Is there a tool for generating cyclomatic complexity of scala code ?
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To the best of my knowledge, there are no such tools. I think it's important to note that cyclomatic complexity is a fundamentally procedural metric, and it falls over completely when you have higher-order functions in your language. If you write code in "good" Scala style, the cyclomatic complexity literally goes to 1 for your entire code base. The reason is that higher-order frameworks have a tendency to avoid explicit branches altogether. Everything is encoded in terms of functions, and it's not particularly clear how to measure the cyclomatic complexity of a higher-order function (hence, everything goes to 1).
I would advise you to abandon the idea of measuring cyclomatic complexity in the context of Scala, or really any other functional language. A better, and actually more informative metric, would be to simply grep through the code for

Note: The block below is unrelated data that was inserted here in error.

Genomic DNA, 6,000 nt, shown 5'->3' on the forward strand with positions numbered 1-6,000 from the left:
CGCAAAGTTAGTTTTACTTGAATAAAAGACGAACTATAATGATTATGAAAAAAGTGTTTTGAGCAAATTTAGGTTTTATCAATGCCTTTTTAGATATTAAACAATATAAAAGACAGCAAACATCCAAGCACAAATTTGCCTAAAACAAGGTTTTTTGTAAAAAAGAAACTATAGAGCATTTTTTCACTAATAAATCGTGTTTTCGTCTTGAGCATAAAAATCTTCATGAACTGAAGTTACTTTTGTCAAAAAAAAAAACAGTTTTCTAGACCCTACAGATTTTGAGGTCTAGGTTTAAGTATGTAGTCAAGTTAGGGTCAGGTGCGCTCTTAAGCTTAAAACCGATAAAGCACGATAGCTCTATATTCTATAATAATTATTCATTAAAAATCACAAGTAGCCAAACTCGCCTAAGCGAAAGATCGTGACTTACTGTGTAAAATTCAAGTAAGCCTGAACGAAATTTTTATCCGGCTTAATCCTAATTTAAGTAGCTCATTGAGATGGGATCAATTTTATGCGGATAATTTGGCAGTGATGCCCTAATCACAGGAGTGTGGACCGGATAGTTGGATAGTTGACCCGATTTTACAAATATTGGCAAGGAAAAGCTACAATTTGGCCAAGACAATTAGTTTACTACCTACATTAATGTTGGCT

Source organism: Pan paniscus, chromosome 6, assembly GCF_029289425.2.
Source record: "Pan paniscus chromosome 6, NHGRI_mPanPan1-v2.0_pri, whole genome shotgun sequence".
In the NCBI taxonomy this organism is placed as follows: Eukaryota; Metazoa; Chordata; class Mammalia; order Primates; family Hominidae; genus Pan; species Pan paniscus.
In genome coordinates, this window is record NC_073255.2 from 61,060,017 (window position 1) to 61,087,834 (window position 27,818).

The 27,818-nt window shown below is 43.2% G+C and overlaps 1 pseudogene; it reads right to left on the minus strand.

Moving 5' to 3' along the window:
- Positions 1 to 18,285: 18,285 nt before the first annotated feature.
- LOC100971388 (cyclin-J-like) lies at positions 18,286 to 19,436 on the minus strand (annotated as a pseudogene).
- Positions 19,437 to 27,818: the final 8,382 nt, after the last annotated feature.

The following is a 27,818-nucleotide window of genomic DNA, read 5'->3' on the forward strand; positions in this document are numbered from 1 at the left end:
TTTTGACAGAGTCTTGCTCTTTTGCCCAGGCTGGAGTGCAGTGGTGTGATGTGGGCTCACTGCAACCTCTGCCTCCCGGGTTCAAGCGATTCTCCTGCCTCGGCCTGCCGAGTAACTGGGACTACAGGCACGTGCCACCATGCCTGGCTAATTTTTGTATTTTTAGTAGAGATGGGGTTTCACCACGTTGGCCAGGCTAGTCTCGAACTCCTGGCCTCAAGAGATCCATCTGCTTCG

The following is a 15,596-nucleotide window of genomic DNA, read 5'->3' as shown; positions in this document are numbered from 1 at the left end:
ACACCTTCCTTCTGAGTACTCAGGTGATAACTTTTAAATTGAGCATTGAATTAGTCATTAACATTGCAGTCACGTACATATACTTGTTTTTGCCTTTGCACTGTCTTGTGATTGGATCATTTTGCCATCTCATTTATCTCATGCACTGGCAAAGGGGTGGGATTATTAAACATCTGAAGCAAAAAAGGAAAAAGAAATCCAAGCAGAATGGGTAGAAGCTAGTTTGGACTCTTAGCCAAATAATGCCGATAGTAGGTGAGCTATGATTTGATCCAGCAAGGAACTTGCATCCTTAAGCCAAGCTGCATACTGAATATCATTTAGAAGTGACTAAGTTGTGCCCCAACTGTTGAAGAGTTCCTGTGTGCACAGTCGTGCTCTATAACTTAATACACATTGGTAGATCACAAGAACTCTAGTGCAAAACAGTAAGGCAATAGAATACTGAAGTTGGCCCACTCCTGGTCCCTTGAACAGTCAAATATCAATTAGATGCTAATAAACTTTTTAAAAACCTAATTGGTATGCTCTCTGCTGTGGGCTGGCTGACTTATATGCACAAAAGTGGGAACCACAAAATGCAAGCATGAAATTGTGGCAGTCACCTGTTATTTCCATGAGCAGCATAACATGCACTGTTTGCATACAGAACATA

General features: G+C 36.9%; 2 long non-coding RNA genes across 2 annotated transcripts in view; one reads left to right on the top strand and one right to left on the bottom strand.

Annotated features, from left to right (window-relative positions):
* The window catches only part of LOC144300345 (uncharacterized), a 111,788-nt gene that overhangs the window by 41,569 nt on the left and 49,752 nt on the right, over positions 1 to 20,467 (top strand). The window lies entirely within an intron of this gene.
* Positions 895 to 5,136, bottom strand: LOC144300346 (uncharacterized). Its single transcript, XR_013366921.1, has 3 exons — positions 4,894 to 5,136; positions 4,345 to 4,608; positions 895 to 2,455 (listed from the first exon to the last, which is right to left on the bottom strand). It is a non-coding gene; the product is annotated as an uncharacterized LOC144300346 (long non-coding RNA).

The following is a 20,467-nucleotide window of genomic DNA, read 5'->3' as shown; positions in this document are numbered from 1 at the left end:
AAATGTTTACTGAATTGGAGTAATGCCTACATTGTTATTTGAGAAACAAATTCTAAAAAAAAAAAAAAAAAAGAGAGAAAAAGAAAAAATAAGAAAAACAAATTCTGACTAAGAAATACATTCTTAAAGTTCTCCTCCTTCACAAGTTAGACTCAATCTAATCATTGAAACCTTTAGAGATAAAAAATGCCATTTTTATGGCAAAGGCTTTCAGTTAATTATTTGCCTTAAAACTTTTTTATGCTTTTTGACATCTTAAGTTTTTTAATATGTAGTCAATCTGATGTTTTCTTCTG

To extend Daniel's comment, the same issues actually arise any time you can encode higher order functions. That means, in particular, cyclomatic complexity doesn't apply well to OO. If a method calls b.foo then there is an invisible branch point - a branch to any of the foo methods that could possibly be reached that way. Yet most cyclomatic complexity measures for Java or whatever don't count messsage sends as branch points. It's entirely possibly (though not commonly practiced) to remove all ifs, all fors and whiles, etc via plain old OO. The only difference between OO and FP along these lines is that replacing loops and conditionals with higher level constructs is considered normal FP practice.
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Odersky considers cyclomatic complexity important in FP, and this is a Scala question.